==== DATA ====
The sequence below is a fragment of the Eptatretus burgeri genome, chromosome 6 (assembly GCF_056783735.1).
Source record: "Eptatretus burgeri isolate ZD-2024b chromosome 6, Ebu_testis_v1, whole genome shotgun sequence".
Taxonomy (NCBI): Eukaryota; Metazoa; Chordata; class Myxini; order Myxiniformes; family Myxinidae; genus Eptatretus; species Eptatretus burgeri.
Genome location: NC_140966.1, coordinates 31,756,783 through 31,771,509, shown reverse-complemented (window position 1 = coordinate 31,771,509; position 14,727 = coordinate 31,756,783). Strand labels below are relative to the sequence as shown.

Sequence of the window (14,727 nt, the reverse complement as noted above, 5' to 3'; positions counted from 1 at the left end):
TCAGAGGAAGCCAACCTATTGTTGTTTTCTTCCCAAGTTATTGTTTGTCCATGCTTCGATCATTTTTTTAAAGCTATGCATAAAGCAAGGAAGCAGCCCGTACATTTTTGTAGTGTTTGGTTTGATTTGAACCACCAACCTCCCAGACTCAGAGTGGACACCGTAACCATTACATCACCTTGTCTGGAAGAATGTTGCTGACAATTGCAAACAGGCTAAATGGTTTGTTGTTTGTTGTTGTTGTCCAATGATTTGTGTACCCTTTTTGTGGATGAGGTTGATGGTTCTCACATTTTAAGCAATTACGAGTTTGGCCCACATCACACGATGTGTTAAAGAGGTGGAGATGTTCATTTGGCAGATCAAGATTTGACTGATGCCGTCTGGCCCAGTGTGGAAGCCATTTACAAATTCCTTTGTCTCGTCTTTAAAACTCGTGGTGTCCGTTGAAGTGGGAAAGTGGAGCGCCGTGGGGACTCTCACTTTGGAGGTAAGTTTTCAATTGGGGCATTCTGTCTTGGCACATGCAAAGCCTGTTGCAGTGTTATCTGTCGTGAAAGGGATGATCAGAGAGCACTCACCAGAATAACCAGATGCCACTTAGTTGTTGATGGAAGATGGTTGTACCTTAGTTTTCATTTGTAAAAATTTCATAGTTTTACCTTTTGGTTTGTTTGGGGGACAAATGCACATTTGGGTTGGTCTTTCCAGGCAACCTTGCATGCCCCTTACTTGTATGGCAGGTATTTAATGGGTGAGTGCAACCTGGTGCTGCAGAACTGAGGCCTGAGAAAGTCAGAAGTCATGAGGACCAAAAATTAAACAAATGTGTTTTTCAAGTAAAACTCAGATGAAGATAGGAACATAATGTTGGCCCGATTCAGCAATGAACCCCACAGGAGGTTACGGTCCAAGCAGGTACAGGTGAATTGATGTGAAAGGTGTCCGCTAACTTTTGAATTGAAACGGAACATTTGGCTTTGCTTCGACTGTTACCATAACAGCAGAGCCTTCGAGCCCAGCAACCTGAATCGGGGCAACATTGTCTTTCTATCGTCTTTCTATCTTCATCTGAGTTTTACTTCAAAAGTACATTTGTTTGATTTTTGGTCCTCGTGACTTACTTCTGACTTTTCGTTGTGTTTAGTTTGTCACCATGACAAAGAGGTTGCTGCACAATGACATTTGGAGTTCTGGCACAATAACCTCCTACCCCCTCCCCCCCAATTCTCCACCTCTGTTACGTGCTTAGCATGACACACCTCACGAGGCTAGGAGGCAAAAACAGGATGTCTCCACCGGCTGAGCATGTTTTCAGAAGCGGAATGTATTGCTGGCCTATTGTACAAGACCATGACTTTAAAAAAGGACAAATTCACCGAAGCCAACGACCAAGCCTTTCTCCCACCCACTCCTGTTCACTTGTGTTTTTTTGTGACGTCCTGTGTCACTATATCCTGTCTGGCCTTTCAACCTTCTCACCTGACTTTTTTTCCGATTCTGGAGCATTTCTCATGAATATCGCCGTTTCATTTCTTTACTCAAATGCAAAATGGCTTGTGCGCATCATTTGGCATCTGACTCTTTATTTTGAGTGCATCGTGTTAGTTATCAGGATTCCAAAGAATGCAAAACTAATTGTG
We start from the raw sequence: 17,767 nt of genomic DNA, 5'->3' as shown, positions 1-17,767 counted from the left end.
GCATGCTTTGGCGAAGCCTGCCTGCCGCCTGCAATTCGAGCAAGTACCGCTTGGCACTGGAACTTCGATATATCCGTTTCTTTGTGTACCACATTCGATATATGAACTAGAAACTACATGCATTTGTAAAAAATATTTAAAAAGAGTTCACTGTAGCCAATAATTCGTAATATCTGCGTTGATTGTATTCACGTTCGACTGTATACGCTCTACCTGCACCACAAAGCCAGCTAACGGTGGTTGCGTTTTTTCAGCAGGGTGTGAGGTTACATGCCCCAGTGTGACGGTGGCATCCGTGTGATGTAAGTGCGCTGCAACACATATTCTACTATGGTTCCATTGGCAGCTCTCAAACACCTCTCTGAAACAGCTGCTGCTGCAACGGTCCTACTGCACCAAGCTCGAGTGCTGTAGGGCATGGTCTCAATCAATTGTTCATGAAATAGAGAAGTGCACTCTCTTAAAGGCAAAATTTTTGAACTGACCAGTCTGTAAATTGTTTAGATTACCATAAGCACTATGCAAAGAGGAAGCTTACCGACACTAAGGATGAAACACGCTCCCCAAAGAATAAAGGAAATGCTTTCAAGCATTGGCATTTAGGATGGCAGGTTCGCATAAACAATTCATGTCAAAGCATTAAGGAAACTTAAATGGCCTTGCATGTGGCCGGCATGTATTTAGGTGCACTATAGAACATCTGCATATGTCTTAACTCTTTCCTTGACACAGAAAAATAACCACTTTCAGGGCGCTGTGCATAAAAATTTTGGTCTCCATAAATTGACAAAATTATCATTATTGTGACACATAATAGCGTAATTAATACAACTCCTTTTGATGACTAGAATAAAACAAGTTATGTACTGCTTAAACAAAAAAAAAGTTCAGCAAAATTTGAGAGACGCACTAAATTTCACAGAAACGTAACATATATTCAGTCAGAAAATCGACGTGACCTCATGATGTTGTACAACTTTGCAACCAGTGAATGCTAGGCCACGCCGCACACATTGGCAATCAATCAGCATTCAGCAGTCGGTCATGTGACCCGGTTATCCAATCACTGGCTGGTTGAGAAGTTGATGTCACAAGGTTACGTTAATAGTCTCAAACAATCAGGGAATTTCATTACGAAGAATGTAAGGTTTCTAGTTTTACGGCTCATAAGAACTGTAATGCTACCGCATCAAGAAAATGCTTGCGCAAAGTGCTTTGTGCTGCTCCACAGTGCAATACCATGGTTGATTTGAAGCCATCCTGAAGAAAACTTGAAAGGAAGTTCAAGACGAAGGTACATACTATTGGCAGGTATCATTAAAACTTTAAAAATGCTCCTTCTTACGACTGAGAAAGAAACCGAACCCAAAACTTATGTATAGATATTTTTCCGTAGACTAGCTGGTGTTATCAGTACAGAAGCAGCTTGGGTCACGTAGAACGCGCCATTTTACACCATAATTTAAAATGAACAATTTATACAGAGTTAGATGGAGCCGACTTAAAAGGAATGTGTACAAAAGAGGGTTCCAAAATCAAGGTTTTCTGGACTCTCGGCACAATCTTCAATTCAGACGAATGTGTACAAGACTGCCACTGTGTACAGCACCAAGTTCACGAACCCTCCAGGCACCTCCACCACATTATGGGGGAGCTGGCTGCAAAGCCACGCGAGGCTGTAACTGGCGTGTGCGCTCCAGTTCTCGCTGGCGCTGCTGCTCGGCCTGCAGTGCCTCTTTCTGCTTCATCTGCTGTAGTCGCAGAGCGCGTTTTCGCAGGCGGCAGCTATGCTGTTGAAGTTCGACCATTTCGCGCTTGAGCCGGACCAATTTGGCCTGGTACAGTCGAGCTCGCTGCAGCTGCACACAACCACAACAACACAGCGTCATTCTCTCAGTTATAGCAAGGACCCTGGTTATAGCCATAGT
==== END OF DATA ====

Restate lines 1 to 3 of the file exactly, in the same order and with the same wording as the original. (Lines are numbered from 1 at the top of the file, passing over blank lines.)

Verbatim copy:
The sequence below is a fragment of the Eptatretus burgeri genome, chromosome 6 (assembly GCF_056783735.1).
Source record: "Eptatretus burgeri isolate ZD-2024b chromosome 6, Ebu_testis_v1, whole genome shotgun sequence".
Taxonomy (NCBI): Eukaryota; Metazoa; Chordata; class Myxini; order Myxiniformes; family Myxinidae; genus Eptatretus; species Eptatretus burgeri.